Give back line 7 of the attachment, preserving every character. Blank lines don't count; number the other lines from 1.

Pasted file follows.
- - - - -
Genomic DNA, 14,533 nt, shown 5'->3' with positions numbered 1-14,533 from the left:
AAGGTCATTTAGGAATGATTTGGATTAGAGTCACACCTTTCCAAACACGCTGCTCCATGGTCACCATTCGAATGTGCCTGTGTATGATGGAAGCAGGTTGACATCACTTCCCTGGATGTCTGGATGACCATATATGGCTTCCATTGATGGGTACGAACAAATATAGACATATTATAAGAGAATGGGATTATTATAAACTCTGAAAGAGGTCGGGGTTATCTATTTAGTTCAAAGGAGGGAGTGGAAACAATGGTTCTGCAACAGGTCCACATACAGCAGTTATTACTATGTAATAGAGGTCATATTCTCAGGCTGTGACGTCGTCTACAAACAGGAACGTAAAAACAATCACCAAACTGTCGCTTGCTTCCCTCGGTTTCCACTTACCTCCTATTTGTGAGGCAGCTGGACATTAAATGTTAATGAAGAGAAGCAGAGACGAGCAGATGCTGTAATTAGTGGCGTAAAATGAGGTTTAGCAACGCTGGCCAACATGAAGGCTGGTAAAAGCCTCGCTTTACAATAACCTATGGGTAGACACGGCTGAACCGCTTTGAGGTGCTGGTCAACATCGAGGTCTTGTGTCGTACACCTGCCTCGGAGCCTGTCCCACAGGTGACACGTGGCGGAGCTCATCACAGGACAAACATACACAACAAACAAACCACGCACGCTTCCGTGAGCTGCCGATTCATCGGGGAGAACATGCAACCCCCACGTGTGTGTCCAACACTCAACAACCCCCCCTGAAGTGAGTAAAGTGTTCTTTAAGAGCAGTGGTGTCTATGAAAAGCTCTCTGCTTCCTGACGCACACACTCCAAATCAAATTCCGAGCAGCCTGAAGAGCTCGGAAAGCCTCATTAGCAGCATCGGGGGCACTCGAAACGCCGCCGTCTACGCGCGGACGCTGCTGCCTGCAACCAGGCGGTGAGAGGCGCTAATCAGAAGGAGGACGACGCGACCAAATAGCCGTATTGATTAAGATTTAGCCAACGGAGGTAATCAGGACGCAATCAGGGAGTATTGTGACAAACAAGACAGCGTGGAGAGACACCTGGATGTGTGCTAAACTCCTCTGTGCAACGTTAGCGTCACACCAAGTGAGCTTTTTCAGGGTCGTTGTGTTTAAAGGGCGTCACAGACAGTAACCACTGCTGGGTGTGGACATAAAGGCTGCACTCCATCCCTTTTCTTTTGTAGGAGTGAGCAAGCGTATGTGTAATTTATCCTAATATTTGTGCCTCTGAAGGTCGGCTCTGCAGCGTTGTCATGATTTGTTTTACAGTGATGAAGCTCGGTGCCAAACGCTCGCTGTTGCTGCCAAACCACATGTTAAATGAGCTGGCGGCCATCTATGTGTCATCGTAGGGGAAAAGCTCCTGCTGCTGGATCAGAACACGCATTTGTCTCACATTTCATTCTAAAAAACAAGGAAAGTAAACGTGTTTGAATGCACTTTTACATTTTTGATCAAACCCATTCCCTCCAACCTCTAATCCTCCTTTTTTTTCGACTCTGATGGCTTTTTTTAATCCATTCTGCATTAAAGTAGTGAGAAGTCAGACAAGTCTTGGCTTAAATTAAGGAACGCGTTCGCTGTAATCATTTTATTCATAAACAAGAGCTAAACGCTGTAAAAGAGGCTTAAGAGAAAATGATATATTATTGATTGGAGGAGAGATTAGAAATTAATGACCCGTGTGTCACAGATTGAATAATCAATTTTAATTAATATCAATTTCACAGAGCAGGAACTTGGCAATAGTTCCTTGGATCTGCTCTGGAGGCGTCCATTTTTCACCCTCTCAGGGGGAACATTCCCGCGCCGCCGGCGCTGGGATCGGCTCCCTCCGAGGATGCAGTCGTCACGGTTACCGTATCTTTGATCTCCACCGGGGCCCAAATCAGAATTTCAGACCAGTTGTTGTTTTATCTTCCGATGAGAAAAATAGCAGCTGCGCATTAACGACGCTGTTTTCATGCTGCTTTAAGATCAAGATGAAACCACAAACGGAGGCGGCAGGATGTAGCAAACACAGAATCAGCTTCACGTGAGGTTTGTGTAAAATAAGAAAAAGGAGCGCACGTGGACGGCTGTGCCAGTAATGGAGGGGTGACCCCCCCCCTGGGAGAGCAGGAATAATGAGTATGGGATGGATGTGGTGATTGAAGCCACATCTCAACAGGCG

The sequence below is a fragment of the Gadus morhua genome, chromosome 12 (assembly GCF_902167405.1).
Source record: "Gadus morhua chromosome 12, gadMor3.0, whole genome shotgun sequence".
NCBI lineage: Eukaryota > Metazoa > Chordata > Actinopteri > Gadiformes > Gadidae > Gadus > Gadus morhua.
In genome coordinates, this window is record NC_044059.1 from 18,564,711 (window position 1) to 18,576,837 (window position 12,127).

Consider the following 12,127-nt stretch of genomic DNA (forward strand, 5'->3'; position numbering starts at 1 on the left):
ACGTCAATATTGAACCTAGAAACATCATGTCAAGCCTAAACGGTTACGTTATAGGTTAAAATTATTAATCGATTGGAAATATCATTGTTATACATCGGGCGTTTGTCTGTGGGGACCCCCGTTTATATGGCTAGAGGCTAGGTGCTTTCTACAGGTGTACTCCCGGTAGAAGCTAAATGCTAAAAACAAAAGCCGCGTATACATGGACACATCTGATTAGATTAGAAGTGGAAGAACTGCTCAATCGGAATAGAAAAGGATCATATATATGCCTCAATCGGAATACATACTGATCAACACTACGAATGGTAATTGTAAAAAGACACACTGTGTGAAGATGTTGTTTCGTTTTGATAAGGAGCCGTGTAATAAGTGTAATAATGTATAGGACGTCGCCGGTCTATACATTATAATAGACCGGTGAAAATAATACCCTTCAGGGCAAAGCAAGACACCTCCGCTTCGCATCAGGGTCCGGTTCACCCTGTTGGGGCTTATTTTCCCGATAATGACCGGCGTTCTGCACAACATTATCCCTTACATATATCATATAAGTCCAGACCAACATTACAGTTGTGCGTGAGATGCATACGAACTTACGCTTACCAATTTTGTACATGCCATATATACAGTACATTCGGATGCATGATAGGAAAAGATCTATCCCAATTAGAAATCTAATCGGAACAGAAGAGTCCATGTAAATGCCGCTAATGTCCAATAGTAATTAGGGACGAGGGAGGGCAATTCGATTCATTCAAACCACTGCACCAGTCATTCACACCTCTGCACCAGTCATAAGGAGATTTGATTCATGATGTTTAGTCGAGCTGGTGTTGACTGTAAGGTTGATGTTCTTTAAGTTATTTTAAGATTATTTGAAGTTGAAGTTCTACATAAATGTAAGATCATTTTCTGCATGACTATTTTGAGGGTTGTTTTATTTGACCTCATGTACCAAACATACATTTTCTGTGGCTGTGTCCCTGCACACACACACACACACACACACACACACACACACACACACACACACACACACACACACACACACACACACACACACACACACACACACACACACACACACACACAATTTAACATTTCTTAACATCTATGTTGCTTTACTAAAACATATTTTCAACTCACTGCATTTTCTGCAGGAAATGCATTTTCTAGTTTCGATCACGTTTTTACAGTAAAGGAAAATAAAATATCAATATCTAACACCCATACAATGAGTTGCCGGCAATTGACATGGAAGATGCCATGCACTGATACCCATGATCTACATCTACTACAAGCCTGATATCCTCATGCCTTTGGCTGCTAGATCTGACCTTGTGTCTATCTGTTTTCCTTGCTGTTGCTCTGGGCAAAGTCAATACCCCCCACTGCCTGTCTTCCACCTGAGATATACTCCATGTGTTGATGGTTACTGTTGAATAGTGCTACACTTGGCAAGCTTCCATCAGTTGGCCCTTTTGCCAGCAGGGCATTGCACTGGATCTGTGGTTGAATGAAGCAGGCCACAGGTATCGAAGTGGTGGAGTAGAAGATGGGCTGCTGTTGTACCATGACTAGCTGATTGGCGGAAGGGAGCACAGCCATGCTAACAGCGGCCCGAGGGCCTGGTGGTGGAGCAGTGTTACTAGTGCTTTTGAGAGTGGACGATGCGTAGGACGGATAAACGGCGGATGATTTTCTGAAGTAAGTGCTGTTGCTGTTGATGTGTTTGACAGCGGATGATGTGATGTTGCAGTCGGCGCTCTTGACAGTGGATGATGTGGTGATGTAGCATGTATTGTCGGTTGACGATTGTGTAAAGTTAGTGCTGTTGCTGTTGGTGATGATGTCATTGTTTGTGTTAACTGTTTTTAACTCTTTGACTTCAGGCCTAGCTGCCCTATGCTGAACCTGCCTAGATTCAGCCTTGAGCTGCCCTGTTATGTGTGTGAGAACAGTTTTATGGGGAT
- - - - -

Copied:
Consider the following 12,127-nt stretch of genomic DNA (forward strand, 5'->3'; position numbering starts at 1 on the left):